In this issue of the EE Newsletter, I interviewed professor Jang Min-seok who came to KAIST May 2016.
Professor Jang Min-seok is a graduate of KAIST Department of Physics and a got a Ph’D from California Institute
of Technology in Applied Physics. For it has not been long time since he graduated it felt like I was listening
to story from senior during the interview. Professor Jang Min-seok is conducting research on making nanophotonics
based on optical and solid physics in the nano scale. Through this interview, I was able to hear about his research
field, undergraduate years, and graduate school days.
Q) First, please introduce yourself to the readers shortly.
A) Hello I am Min-Seok Jang, I am KAIST allumni class of 03 (entrance year), majored in physics Not same major
as you but went to same college as you guys I received his Ph.D. in Applied Physics from the California Institute of
Technology and was appointed to the KAIST EE in May of last year.
Q) Please tell us about your research field and future prospects.
A) My research area is nanotechnology. It is my research to do interesting things using plasmonics and metamaterials.
Because the size of the light is fixed to the wavelength, conventional optical devices are large and it has been extremely
difficult to make the device smaller than 1 micrometer. The use of surface plasmon, a combined particle of light and
electrons, can dramatically reduce the size of optical devices. You can get a lot of benefits by using a small optical device
to keep the light in a small space. It can be used in various fields for example, light can be held in very thin solar cells
for a long time to increase efficiency or it can increase sensitivity of sensors by using small devices In addition, materials
with optical properties that do not exist in nature are called meta-materials you can make these things and fool the light.
This concept is being used commercially for simple solar cells and sensors.
Q) After finishing your undergraduate course at KAIST, you went to overseas and returned to KAIST. Tell us your more
about your college life and the difference you feel as an undergraduate and professor at KAIST.
A) When I was a college student, I spent a lot of time practicing, hanging out and studying with my friends. One special thing
with my college life was that I solve my homeworks all by myself I was not a sincere student in class because I thought
homework and exam were more important than class itself. However, when I do lectures, I feel a great sense of responsibility
and spend a lot of time preparing my classes.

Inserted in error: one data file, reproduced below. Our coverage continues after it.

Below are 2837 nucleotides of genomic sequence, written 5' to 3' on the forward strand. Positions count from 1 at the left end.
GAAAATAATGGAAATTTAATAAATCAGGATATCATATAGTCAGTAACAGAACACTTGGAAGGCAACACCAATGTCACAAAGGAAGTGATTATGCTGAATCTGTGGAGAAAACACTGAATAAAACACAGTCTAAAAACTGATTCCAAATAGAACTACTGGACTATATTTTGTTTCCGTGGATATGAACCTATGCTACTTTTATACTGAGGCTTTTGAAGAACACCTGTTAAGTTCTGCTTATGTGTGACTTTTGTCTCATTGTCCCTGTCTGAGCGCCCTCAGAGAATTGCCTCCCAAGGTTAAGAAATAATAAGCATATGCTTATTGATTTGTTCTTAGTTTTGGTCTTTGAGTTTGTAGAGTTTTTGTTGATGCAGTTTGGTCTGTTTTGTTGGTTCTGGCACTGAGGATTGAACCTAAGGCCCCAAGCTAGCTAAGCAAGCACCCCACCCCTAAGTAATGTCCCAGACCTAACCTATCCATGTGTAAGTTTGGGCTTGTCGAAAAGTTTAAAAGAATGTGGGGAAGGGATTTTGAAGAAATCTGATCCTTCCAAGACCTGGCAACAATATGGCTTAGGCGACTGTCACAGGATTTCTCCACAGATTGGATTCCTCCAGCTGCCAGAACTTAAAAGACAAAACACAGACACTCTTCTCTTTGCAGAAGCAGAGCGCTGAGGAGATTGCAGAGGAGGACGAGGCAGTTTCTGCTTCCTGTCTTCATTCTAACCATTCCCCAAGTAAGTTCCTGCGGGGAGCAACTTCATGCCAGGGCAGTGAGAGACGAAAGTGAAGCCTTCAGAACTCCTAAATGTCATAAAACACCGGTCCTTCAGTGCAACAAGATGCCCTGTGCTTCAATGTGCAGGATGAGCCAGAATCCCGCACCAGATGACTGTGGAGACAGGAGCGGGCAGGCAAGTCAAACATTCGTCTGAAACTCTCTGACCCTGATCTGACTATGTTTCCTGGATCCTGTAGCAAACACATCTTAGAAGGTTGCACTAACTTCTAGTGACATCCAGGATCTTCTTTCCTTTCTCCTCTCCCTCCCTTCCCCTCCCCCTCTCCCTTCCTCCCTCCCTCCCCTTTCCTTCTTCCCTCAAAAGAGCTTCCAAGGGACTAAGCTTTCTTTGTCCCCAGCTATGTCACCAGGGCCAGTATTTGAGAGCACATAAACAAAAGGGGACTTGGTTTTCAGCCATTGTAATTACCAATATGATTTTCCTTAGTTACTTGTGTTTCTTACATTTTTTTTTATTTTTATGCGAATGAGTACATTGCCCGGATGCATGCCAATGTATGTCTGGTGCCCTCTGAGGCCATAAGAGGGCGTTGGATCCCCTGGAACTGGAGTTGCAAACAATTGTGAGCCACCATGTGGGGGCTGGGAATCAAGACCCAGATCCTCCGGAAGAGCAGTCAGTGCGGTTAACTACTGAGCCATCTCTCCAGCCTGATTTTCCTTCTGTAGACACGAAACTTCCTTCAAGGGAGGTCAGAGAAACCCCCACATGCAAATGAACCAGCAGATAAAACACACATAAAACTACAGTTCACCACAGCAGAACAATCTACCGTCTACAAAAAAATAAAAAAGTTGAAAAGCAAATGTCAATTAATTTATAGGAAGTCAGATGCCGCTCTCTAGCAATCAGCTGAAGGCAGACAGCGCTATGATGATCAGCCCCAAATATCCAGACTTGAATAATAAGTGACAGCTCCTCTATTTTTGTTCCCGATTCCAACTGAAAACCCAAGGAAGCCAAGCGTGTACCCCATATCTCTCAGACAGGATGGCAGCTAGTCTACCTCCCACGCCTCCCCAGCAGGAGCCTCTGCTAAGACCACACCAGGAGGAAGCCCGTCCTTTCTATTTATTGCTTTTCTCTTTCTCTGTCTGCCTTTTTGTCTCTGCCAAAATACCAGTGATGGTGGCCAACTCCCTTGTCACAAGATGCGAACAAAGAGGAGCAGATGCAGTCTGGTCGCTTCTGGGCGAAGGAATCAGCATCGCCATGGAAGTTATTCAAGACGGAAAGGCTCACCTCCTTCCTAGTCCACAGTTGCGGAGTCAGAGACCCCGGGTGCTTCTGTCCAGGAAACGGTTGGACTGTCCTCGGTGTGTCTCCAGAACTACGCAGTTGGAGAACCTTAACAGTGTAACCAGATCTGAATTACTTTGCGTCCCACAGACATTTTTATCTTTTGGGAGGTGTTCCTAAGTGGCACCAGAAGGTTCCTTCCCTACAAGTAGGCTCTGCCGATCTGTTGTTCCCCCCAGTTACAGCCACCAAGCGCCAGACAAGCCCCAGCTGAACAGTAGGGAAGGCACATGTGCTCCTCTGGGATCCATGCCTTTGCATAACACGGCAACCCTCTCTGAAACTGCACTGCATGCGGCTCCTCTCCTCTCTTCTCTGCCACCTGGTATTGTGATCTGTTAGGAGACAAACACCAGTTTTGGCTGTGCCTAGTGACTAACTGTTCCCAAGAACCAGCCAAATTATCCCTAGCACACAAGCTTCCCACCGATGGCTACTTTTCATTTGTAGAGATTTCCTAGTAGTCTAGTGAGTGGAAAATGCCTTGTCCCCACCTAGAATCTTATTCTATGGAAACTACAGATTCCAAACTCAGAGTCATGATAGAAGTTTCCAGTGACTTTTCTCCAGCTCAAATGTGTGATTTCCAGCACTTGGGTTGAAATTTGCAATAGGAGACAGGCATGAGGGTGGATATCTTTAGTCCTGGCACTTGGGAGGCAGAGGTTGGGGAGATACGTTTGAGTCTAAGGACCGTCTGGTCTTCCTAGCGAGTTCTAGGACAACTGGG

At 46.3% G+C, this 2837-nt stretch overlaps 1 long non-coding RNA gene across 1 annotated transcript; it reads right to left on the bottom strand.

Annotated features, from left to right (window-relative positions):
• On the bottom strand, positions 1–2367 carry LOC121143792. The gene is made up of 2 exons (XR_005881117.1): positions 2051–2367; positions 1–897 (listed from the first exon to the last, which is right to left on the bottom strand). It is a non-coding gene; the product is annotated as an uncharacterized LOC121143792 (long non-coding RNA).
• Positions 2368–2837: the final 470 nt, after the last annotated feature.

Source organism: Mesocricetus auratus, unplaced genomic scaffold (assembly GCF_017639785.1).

Q) How was your life in Caltech?
A) I wanted to study abroad in a new place to have a new experience. I went to the Graduate School of Applied Physics because
I thought that I had an abstract in physics department and less related to the real world during my undergrad years. I did not do
much research in advance about studying overseas like the people preparing for studying abroad, Neverthless I was able to live
my life without big trouble. I thought that graduate school life was good enough to even think that I want to continue graduate
school life. However, after graduate school, I thought life at the graduate school is a single log bridge between the cliffs. I went
overseas without a lot of information, so I was able to cross my single log bridge without fear in the fog. If you know too much, I
think it gets more difficult to cross the bridge. worrying about the failure I think it is okay to believe in your choice after a reasonable
preliminary investigation rather than being stressed by excessive preliminary information. I would like to tell students who are
preparing to study abroad that KAIST’s undergraduate level of education is competitive enough. When I was in graduate school,
I had never had difficulties because of lack of academic foundation. If you are studying hard at KAIST and you have achieved
good results, you will not be short of going to universities around the world.
Q)Please tell me what kind of professor you want to be.
A) In research, I hope that even in a small field, I wish to be “the person in that field” around the world. And it would be best if
we could open up a new field of research. As a professor in my laborartory, I want to create a culture in which people can freely
discuss. When walking down the road in desert, you must have a base point to walk straight. In the same token, feedback is
required in the lab so that we can continue in the right direction. Professors are often unable to receive feedback because they
have the authority within the lab. At least for my research based on facts, it is my wish to create an atmosphere where I can say
that I am wrong.
Q) Lastly, what do you want to say to students of KAIST EE?
A) It may be contradictory advice, but the first is to study hard. What you study during undergrad years felt remain for a long time .
Since you can’t really form a fundamental studies while you are doing a research since you only study what you need. But what I
want to also say at the same time is that we have to balance in three areas: work and study, human relations, and hobbies. A person
with multiple facets will become stable from a long-term perspective It is because when one side is not doing well, one can get
comfort in other ways. So, I would like to say to undergrads to do all things (study, human relations, hobbies) once again.
Reporter Junghyo Kim email@example.com
Reporter Hyunjung Jo firstname.lastname@example.org